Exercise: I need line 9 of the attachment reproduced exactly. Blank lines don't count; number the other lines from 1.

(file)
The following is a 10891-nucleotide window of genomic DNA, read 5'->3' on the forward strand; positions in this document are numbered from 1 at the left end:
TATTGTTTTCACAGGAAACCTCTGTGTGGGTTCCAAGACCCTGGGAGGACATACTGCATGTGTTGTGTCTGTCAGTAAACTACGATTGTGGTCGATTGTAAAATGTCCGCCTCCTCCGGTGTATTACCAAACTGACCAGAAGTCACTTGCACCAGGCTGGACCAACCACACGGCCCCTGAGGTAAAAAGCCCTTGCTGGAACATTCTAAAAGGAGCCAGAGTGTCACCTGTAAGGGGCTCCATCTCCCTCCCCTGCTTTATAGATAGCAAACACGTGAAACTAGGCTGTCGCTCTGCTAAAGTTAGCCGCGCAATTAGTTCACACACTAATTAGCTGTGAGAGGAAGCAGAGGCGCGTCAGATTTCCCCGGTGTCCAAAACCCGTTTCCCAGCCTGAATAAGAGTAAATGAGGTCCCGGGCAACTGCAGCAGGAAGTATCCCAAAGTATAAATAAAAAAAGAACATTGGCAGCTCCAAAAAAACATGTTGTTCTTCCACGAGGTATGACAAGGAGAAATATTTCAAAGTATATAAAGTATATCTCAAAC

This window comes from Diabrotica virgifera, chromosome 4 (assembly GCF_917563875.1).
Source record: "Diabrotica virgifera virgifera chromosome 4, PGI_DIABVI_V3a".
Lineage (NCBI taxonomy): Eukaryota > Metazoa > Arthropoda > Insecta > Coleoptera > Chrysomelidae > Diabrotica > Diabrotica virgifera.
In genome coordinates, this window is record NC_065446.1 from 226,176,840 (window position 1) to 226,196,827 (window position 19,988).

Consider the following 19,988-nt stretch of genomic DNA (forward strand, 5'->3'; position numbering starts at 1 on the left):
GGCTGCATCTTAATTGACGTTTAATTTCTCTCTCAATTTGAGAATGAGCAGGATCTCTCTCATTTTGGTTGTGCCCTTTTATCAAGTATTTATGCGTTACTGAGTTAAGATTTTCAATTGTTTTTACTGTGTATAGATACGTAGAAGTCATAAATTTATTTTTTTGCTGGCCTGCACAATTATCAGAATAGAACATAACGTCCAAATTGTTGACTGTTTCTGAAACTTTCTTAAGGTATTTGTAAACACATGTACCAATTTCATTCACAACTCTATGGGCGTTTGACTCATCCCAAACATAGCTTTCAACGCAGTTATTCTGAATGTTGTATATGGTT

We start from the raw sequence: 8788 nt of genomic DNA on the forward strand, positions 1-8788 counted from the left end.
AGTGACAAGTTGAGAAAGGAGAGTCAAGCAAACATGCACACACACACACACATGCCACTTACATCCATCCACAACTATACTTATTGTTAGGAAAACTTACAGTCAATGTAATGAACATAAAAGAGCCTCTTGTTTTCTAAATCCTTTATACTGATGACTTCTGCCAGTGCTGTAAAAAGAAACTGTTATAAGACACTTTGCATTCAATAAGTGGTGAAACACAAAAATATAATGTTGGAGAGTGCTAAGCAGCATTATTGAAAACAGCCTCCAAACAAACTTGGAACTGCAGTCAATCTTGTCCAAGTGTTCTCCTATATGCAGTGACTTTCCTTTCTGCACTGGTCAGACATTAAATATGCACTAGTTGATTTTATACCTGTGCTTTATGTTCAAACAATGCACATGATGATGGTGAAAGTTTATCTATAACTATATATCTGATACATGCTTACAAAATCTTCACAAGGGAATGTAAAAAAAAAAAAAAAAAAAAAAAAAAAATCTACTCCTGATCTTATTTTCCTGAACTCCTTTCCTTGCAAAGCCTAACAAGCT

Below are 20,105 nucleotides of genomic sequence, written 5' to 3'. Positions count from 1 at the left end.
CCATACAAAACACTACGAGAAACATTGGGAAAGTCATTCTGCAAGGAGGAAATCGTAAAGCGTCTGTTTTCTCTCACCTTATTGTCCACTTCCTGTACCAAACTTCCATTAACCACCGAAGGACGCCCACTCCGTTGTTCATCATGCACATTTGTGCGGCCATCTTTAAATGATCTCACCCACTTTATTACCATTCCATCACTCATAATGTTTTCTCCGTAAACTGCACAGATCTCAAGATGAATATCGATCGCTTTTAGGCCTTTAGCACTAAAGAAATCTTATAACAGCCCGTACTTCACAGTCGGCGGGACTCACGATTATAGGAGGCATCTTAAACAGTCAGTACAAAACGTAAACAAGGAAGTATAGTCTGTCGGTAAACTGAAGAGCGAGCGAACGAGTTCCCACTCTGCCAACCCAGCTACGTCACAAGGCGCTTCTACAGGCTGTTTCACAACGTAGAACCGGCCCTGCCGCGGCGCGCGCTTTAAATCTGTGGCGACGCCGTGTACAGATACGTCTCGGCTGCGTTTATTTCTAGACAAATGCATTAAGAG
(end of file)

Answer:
We start from the raw sequence: 8788 nt of genomic DNA on the forward strand, positions 1-8788 counted from the left end.